Dr Roediger was awarded his PhD in 2011 and is currently Head of the Skin Inflammation Group within Professor Wolfgang Weninger’s Immune Imaging Laboratory at the Centenary Institute. Here, Dr Roediger combines cutting-edge technology with sophisticated mouse models to visualise and functionally characterise immune cells in vivo.
Contributions to Research: Dr Roediger is an acknowledged expert in cutaneous immunology, having co-authored 13 primary papers and 6 reviews on the topic, 3 as corresponding or co- corresponding author. He is also recognized for his expertise in a number of cytometric and imaging technologies, particularly multiphoton microscopy. Dr Roediger’s contribution to research include the first ever characterisation of dermal dendritic cells by multiphoton microscopy (Ng et al. PLoS Pathog 2008) and the discovery of patrolling neutrophils in the skin (Ng et al. J Invest Dermatol 2011).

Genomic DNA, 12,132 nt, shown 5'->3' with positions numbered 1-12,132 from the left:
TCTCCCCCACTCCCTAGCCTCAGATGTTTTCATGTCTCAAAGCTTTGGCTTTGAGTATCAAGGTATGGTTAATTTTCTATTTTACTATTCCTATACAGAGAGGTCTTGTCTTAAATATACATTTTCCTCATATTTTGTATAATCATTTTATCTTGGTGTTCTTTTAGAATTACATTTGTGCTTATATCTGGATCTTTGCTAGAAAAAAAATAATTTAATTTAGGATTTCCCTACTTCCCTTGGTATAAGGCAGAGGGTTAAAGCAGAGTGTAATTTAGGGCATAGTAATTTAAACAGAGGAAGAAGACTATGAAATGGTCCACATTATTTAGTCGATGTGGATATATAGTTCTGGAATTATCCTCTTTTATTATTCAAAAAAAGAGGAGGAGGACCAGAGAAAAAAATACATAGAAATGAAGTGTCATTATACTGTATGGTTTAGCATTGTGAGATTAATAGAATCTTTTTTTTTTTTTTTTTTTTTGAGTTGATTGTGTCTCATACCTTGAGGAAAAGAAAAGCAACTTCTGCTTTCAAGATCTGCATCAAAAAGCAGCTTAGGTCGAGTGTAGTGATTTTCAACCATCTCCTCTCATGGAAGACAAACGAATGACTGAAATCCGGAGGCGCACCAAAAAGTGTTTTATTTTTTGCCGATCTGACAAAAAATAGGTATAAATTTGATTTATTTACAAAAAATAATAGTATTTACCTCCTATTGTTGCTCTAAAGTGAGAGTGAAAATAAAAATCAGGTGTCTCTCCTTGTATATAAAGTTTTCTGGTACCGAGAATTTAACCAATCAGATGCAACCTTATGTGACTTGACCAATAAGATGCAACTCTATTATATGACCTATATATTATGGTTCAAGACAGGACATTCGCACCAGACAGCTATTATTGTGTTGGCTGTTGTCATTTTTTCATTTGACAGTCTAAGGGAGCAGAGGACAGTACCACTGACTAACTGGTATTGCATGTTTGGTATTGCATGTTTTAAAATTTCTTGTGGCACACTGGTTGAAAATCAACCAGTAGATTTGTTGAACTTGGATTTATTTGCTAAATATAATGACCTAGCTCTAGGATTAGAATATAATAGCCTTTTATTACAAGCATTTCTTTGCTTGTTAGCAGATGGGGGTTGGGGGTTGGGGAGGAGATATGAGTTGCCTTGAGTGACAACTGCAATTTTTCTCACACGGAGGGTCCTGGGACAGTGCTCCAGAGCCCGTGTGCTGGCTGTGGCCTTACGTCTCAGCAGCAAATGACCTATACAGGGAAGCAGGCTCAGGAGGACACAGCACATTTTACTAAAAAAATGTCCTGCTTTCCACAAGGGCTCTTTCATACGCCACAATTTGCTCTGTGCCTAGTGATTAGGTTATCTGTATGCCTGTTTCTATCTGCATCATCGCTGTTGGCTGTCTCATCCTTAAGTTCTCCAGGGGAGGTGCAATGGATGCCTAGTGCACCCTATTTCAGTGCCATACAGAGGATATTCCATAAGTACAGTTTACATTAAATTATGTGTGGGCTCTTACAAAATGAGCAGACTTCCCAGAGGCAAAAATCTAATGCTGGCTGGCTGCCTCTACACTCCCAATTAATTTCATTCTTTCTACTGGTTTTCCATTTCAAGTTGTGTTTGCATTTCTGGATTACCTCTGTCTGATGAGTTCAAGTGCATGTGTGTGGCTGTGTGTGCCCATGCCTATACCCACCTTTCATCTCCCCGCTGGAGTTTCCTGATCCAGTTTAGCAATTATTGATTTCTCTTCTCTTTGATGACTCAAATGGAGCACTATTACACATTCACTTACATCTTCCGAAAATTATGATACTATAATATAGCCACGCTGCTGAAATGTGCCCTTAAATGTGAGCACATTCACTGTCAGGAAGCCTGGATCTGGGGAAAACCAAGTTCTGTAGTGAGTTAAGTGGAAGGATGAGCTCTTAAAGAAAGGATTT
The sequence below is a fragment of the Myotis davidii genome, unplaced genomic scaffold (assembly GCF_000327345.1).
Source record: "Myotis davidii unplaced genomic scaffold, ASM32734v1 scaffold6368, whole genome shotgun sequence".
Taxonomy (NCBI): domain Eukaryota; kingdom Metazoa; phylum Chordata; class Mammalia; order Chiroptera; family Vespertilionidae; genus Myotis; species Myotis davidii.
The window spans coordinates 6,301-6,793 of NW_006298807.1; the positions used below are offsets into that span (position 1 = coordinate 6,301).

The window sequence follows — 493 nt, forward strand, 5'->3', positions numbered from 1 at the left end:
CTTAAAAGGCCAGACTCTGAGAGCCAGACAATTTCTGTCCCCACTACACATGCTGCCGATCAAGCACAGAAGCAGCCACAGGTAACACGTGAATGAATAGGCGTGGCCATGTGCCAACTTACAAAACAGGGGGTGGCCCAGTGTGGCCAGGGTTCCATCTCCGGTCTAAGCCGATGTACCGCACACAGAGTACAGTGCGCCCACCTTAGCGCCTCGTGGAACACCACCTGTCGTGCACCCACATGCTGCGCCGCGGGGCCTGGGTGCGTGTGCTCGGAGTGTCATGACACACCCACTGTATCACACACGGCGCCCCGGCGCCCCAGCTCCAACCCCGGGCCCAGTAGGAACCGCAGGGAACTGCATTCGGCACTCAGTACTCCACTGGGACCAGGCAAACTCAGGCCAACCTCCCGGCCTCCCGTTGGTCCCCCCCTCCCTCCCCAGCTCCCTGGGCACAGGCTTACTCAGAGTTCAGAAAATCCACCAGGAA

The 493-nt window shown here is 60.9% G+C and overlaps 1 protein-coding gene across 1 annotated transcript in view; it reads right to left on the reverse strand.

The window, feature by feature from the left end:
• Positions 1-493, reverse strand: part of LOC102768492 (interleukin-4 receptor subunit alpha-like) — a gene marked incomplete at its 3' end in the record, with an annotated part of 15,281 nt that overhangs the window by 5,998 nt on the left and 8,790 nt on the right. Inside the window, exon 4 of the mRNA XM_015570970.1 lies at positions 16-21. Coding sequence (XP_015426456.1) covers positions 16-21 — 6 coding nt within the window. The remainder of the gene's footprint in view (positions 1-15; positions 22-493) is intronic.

More recently, he was instrumental in the discovery of two hitherto undescribed immune populations in the skin: a novel population of skin-resident TCR gamma-delta T cells (Sumaria et al. J. Exp Med. 2011) and a unique population of CD103+ group 2 innate lymphoid cells (ILC2; Roediger et al. Nat. Immunol. 2013). In this work, he provided the first ever identification skin ILC2 and demonstrated that uncontrolled activation and expansion of these cells is sufficient to induce inflammatory skin disease. Dr Roediger was also involved in the first ever visualisation of the innate immune response to Staphylococcus aureus infection in vivo, which identified a hitherto unrecognised role for perivascular macrophages in neutrophil recruitment (Abtin et al. Nat. Immunol. 2014).
Dr Roediger’s contributions to research are evidenced by his 21 original articles (14 in the last 5 years), the majority of which are in leading international journals, including Nature Immunology, The Journal of Experimental Medicine, Proceedings of the National Academy of Sciences of the USA, Journal of Investigative Dermatology and Journal of Immunology.